Brazilian Acaraje

Acaraje’s primary ingredient is black-eyed peas. They are frequently ground with pepper and other seasonings before they are deep-fried in dende (palm oil). Acaraje may be a portion of Brazilian street food, but it is a religious offering to the gods in the Candomblé religion, native to West Africa. Nevertheless, it remains the most popular breakfast option in Brazil.

Cuscuz nordestino

Another Brazilian breakfast dish that you’re sure to fall for! Cuscuz nordestino is a highly nutritious food influenced by Portuguese cuisine. It looks like a delicious pastry, but it is made out of cornflour and manioc starch, perfect for health-conscious people. It is commonly served in the northeastern part of Brazil, but other variations of the recipe, like the Portuguese Couscous and the Tapioca Couscous, can be found in other regions as well.

Cuscuz nordestino is ideally a standalone breakfast item, but it can also be used as bread for stew or gravy during lunch or dinner. It is maybe the simplest Brazilian food to prepare, making it cheap and easily accessible all around the country.

Carne de onca

It is a regional dish founded in Curitiba, Parana. Carne de onca loosely translates to jaguar meat. However, actual jaguar meat isn’t used for its preparation because the animal is a very rare species. The dish consists of minced beef instead, along with onions, olive oil, chili powder, garlic, Cognac, sweet paprika powder, and chives. 

brazilian carne de onca

The resultant mixture smells and tastes exactly like jaguar meat, hence the name. It is said that your breath will reek of the animal’s odor for quite a few hours after eating carne de onca. The recipe has been spread to several parts of Brazil, gaining various modifications during the process, but we recommend that you try it only in Curitiba for optimum, original taste.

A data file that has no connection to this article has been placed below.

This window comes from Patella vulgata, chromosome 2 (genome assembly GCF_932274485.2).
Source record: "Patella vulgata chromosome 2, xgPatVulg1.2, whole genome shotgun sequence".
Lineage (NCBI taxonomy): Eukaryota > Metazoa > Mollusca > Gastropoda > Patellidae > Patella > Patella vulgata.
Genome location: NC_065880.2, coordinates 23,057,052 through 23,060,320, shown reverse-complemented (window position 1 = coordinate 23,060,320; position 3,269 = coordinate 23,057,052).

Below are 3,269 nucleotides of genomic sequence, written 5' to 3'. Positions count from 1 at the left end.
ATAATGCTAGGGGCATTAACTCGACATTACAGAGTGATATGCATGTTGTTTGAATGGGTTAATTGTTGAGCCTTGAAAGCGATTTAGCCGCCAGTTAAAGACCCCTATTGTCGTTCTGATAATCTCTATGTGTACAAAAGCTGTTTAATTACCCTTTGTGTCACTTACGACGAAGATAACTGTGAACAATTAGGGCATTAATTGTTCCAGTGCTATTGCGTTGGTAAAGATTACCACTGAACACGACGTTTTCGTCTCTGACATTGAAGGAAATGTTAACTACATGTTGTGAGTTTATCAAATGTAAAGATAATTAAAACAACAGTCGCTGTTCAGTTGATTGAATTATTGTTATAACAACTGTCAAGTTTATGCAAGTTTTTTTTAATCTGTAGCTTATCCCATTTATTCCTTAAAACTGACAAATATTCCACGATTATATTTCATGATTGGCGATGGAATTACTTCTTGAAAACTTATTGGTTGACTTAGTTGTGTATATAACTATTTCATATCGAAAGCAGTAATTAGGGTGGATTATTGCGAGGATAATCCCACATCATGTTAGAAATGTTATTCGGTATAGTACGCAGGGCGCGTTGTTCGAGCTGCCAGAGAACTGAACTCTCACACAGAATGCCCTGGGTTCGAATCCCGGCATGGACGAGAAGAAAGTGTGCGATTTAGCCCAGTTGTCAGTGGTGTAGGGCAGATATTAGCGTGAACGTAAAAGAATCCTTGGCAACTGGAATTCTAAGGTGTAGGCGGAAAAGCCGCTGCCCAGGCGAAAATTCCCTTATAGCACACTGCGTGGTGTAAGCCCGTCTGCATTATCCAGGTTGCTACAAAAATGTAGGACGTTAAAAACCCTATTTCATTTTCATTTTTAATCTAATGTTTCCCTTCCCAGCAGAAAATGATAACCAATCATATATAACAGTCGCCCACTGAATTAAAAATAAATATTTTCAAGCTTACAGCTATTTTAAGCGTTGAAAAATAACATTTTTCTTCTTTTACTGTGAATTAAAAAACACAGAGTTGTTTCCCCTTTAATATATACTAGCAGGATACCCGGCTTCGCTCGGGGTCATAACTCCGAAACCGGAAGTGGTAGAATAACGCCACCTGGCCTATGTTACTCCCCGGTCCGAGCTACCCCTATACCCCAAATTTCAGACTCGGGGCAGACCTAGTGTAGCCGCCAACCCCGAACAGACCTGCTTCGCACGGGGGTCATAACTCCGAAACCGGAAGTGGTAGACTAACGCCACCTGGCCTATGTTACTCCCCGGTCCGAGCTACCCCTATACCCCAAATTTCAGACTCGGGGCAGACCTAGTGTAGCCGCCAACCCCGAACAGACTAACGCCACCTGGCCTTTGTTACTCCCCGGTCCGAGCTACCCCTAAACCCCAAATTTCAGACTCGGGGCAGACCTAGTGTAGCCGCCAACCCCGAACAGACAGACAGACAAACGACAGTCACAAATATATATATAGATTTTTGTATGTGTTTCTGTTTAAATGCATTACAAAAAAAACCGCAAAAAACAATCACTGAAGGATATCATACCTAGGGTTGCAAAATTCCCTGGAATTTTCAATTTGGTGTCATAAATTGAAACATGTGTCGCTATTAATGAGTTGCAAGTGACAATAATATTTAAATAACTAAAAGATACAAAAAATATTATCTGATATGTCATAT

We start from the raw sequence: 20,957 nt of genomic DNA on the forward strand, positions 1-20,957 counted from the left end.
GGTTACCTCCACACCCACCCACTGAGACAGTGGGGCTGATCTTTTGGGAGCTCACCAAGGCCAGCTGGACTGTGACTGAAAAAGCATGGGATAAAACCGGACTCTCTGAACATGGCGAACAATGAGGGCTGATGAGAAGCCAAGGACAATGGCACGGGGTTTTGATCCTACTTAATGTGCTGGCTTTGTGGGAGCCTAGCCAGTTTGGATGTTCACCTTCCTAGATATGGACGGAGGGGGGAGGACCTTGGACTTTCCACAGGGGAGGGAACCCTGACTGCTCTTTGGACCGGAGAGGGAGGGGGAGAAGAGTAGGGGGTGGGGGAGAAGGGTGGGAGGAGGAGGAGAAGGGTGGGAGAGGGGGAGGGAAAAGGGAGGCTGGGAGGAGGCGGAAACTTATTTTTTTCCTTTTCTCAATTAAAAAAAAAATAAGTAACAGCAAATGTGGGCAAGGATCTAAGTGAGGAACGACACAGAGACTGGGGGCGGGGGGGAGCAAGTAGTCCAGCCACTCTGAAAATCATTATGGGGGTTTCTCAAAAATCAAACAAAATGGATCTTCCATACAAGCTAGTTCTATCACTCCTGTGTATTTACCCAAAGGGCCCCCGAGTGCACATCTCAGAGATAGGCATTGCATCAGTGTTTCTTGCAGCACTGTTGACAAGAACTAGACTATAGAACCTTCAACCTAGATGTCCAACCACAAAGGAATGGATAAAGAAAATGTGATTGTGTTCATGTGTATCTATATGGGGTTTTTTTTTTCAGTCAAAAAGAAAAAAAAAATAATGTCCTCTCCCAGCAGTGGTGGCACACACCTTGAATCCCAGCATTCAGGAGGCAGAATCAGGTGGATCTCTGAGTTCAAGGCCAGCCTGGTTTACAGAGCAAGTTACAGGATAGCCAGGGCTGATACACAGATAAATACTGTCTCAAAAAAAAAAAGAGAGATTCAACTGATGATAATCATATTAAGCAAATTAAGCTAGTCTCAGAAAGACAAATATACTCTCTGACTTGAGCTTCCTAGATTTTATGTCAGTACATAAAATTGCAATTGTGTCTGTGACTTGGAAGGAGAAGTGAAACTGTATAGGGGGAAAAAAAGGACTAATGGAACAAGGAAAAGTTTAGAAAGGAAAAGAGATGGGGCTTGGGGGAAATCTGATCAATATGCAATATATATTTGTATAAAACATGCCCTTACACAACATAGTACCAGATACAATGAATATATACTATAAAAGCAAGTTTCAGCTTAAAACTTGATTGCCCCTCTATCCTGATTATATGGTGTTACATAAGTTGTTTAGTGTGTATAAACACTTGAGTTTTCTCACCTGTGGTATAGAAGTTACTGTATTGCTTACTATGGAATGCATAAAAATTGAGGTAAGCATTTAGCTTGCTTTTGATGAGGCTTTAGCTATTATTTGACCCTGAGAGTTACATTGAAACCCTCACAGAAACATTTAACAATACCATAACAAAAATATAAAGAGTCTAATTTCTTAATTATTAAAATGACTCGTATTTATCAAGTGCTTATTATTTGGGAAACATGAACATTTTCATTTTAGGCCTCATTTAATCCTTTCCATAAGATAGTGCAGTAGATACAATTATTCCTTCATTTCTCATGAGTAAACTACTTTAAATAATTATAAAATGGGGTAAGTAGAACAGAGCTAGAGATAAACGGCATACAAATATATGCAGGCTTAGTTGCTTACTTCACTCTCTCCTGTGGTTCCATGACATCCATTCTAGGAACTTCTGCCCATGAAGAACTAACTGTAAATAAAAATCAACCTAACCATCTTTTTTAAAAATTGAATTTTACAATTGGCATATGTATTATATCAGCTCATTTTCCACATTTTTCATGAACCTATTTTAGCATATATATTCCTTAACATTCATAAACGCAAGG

Rice and Beans

We have finally arrived at the most basic, traditional food in Brazil. Rice and beans may have probably been brought to Brazil by the Portuguese, but it is widely believed that they existed as a staple much before the 16th century. The statistics say as much – Brazil is the third-largest producer of beans globally and THE largest consumer of rice in the Americas. 


While many other recipes in Brazil may be region specific, rice and beans are commonly consumed throughout the country. Every region may have their own flavor of beans, but the recipe remains the same. And you will enjoy it in whatever part of Brazil you end up in!

With so many Brazilian dishes to choose from, there are many more equally exquisite regional recipes that have not made their way into the list, it may be quite a task to try them all on your first visit. We recommend at least going for the feijoada and rice and beans to experience the true essence of Brazil. And it goes without saying that a second visit to the country is a must, or probably an extended stay, just to try them all!